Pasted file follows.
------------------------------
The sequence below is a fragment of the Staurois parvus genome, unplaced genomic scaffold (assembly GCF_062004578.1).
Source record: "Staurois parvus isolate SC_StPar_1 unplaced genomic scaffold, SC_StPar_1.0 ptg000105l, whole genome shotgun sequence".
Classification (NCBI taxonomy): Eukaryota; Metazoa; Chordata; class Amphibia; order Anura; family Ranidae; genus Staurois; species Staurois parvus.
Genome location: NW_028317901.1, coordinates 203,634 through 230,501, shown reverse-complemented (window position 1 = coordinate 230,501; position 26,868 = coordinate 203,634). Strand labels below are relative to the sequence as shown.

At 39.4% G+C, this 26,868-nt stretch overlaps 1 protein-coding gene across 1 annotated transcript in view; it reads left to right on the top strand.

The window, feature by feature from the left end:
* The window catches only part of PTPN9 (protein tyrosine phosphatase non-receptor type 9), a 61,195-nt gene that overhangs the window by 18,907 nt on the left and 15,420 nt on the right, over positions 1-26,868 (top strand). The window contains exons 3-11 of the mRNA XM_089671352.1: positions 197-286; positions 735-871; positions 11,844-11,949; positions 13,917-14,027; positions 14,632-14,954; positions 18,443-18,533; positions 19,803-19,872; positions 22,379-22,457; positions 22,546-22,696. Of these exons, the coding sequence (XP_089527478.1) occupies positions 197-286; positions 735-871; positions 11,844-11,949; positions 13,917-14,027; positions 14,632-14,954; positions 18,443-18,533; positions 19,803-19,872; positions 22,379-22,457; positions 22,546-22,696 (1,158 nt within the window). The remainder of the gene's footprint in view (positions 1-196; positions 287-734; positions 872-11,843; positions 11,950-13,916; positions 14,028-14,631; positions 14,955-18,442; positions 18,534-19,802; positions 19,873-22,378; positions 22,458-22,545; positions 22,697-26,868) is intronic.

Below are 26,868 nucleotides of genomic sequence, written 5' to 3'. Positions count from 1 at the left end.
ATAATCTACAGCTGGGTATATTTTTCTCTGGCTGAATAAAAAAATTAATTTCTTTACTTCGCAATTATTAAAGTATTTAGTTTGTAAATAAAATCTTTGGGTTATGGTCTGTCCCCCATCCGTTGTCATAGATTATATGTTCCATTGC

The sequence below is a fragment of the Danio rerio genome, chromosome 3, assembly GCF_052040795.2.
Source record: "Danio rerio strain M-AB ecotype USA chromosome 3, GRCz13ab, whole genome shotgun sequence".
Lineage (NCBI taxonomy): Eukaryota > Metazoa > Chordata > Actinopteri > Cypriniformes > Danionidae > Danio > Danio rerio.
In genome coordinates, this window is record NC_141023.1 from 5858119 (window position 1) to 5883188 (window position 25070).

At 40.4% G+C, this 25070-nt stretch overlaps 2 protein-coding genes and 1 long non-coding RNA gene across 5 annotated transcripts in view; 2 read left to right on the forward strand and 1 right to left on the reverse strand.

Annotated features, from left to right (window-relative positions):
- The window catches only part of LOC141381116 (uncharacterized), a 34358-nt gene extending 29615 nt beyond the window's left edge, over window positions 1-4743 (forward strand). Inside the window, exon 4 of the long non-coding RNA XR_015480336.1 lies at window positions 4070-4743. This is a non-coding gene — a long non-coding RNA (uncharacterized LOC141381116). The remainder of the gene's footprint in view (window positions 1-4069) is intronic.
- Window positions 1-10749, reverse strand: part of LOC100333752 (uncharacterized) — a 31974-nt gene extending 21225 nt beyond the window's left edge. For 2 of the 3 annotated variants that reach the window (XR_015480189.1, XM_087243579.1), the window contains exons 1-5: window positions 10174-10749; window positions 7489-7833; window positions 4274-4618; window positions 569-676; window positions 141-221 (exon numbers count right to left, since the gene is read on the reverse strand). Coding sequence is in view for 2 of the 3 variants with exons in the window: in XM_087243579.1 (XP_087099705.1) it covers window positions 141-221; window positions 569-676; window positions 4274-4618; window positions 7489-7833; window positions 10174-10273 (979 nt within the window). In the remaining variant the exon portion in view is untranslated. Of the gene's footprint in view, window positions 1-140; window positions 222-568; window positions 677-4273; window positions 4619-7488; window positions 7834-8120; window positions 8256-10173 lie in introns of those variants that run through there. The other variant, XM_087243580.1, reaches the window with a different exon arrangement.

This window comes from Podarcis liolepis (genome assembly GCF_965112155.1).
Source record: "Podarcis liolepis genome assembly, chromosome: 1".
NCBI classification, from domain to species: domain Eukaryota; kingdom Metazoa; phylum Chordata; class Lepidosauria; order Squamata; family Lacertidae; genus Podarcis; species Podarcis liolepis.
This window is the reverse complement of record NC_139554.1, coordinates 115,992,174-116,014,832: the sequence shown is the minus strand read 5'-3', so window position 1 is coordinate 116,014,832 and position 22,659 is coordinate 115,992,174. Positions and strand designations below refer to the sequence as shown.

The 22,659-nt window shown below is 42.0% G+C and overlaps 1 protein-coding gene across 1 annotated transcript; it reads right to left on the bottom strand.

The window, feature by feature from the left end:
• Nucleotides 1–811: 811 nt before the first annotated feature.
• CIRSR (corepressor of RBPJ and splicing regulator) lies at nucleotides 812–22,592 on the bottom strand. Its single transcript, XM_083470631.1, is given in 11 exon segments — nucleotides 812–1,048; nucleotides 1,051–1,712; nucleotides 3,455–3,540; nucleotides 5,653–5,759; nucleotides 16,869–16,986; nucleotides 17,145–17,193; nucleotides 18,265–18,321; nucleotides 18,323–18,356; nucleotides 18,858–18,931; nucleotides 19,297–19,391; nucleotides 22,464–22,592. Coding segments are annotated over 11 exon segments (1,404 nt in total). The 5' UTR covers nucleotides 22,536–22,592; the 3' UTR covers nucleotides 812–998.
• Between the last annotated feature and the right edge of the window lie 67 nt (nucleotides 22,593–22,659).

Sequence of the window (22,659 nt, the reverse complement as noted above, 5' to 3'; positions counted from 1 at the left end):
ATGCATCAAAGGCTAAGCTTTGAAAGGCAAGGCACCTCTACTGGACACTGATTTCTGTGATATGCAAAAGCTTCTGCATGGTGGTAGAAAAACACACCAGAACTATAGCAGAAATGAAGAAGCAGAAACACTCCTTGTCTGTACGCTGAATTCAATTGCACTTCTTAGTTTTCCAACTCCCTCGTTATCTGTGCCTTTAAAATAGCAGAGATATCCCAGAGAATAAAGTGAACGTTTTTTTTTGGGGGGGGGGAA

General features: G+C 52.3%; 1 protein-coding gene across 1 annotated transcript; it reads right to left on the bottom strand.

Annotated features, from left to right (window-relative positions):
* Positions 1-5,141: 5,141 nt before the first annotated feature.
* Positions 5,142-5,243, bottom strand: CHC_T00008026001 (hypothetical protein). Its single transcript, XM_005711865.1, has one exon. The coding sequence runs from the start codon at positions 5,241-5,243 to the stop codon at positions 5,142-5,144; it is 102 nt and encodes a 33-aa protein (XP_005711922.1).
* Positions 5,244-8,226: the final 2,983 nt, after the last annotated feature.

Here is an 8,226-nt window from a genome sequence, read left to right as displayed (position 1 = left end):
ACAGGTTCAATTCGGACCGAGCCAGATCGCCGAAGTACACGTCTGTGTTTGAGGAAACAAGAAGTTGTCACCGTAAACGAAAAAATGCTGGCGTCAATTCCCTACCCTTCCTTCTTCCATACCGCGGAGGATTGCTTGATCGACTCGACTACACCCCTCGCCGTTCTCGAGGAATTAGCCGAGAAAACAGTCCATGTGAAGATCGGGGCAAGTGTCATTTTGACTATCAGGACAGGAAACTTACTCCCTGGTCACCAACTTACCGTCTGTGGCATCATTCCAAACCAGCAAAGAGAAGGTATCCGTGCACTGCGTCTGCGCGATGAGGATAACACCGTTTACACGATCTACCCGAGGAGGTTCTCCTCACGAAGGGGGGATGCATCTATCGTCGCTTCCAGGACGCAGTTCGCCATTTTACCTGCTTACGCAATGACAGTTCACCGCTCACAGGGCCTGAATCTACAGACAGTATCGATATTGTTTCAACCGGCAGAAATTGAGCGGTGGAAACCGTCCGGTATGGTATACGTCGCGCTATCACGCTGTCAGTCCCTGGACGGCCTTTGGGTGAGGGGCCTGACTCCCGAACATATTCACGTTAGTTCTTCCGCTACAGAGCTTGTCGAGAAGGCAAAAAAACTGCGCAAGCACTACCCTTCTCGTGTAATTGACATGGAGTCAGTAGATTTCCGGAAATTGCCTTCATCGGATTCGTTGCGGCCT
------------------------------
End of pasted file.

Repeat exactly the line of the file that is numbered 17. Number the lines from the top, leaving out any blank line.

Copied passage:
- Window positions 1-10749, reverse strand: part of LOC100333752 (uncharacterized) — a 31974-nt gene extending 21225 nt beyond the window's left edge. For 2 of the 3 annotated variants that reach the window (XR_015480189.1, XM_087243579.1), the window contains exons 1-5: window positions 10174-10749; window positions 7489-7833; window positions 4274-4618; window positions 569-676; window positions 141-221 (exon numbers count right to left, since the gene is read on the reverse strand). Coding sequence is in view for 2 of the 3 variants with exons in the window: in XM_087243579.1 (XP_087099705.1) it covers window positions 141-221; window positions 569-676; window positions 4274-4618; window positions 7489-7833; window positions 10174-10273 (979 nt within the window). In the remaining variant the exon portion in view is untranslated. Of the gene's footprint in view, window positions 1-140; window positions 222-568; window positions 677-4273; window positions 4619-7488; window positions 7834-8120; window positions 8256-10173 lie in introns of those variants that run through there. The other variant, XM_087243580.1, reaches the window with a different exon arrangement.